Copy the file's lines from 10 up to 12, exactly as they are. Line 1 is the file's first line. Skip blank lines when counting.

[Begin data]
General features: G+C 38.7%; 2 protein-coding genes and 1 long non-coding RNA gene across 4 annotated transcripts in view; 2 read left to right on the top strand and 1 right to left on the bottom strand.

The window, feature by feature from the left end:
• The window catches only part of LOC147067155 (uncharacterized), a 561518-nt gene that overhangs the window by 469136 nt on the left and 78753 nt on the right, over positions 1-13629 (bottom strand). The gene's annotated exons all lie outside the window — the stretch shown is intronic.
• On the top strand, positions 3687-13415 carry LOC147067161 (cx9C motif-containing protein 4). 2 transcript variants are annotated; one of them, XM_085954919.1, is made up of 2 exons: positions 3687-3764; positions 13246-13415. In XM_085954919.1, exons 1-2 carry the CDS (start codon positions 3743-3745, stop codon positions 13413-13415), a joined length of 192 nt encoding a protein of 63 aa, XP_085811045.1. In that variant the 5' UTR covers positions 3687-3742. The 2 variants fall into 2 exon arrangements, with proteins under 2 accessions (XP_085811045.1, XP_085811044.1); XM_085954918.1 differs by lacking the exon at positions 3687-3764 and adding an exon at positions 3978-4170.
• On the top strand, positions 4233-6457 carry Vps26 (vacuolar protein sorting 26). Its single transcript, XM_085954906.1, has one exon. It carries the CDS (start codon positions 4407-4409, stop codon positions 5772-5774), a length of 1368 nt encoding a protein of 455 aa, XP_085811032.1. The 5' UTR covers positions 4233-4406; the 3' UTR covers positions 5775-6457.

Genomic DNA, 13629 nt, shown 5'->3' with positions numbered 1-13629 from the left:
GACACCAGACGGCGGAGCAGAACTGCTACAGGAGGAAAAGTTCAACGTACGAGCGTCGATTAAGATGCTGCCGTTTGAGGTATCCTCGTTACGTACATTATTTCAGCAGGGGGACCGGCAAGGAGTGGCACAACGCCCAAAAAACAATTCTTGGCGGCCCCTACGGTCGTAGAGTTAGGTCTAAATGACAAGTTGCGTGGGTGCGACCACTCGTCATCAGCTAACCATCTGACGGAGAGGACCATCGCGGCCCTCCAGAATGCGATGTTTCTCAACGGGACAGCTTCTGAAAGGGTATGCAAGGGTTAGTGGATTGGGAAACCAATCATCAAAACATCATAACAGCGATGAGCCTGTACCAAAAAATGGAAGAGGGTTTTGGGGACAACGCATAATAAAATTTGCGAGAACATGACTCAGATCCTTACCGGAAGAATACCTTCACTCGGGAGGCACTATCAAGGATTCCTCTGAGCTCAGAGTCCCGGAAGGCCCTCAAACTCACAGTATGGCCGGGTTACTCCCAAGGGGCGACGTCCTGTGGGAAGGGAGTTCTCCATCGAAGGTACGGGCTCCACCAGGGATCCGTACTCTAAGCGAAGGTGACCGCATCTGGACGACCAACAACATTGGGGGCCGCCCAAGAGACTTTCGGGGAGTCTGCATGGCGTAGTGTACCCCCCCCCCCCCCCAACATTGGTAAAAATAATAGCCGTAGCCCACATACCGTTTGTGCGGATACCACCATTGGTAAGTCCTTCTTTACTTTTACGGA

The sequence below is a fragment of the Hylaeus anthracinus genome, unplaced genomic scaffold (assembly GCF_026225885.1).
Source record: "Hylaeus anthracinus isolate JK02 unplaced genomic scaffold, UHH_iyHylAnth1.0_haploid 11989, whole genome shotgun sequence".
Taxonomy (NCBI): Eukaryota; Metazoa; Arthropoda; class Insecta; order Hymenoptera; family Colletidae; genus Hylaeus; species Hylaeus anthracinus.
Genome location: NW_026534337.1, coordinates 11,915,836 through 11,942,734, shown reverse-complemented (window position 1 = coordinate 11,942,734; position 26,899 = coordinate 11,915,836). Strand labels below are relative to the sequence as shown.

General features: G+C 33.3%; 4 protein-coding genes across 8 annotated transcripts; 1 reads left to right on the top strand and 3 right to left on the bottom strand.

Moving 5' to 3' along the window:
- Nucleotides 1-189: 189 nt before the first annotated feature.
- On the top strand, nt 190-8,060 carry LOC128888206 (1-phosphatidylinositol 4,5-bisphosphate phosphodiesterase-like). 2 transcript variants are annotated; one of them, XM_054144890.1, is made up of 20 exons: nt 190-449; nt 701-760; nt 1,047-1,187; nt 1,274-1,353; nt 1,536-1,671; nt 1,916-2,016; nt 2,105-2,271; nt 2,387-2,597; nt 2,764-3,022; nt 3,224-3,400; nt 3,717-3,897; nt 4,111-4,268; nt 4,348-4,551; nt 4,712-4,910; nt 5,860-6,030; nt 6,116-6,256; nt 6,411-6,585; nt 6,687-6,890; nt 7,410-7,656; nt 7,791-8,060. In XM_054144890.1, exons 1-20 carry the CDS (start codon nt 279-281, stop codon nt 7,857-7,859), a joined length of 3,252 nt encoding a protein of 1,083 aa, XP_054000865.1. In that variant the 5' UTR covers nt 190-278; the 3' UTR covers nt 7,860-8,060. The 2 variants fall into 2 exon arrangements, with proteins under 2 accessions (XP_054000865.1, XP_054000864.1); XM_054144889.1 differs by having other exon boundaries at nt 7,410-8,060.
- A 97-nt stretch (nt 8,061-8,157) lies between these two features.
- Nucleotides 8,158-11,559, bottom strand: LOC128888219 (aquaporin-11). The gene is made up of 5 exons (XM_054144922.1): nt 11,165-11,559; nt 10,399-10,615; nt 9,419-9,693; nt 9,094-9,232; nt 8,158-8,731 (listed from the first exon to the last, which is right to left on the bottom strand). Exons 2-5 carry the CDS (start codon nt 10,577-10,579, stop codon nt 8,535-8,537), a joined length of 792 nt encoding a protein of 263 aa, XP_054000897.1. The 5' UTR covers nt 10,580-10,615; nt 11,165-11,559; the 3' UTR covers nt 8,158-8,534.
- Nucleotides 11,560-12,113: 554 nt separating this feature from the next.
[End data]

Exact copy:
Taxonomy (NCBI): Eukaryota; Metazoa; Arthropoda; class Insecta; order Hymenoptera; family Colletidae; genus Hylaeus; species Hylaeus anthracinus.
Genome location: NW_026534337.1, coordinates 11,915,836 through 11,942,734, shown reverse-complemented (window position 1 = coordinate 11,942,734; position 26,899 = coordinate 11,915,836). Strand labels below are relative to the sequence as shown.

General features: G+C 33.3%; 4 protein-coding genes across 8 annotated transcripts; 1 reads left to right on the top strand and 3 right to left on the bottom strand.